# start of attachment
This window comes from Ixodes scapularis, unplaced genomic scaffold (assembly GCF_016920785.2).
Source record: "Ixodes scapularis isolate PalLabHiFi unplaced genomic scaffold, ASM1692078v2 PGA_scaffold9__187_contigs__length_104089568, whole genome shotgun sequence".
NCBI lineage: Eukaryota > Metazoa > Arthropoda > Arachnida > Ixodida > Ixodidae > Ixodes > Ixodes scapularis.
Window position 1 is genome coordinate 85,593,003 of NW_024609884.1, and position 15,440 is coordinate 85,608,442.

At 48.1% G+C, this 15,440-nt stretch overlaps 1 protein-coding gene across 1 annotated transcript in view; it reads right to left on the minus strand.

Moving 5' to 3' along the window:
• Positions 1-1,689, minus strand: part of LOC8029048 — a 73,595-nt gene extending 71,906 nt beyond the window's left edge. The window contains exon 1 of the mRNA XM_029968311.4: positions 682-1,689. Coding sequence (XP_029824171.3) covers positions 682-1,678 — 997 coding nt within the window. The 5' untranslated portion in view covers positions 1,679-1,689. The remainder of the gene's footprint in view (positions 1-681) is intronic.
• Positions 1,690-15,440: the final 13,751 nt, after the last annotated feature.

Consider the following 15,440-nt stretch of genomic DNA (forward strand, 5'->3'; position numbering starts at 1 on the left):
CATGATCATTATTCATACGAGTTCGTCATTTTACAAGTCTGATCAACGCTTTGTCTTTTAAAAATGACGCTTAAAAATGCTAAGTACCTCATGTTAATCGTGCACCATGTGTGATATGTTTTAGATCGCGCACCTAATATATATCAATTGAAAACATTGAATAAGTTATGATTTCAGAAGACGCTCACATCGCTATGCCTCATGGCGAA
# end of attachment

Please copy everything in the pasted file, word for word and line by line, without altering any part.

This window comes from Ixodes scapularis, unplaced genomic scaffold (assembly GCF_016920785.2).
Source record: "Ixodes scapularis isolate PalLabHiFi unplaced genomic scaffold, ASM1692078v2 PGA_scaffold9__187_contigs__length_104089568, whole genome shotgun sequence".
NCBI lineage: Eukaryota > Metazoa > Arthropoda > Arachnida > Ixodida > Ixodidae > Ixodes > Ixodes scapularis.
Window position 1 is genome coordinate 85,593,003 of NW_024609884.1, and position 15,440 is coordinate 85,608,442.

At 48.1% G+C, this 15,440-nt stretch overlaps 1 protein-coding gene across 1 annotated transcript in view; it reads right to left on the minus strand.

Moving 5' to 3' along the window:
• Positions 1-1,689, minus strand: part of LOC8029048 — a 73,595-nt gene extending 71,906 nt beyond the window's left edge. The window contains exon 1 of the mRNA XM_029968311.4: positions 682-1,689. Coding sequence (XP_029824171.3) covers positions 682-1,678 — 997 coding nt within the window. The 5' untranslated portion in view covers positions 1,679-1,689. The remainder of the gene's footprint in view (positions 1-681) is intronic.
• Positions 1,690-15,440: the final 13,751 nt, after the last annotated feature.

Consider the following 15,440-nt stretch of genomic DNA (forward strand, 5'->3'; position numbering starts at 1 on the left):
CATGATCATTATTCATACGAGTTCGTCATTTTACAAGTCTGATCAACGCTTTGTCTTTTAAAAATGACGCTTAAAAATGCTAAGTACCTCATGTTAATCGTGCACCATGTGTGATATGTTTTAGATCGCGCACCTAATATATATCAATTGAAAACATTGAATAAGTTATGATTTCAGAAGACGCTCACATCGCTATGCCTCATGGCGAA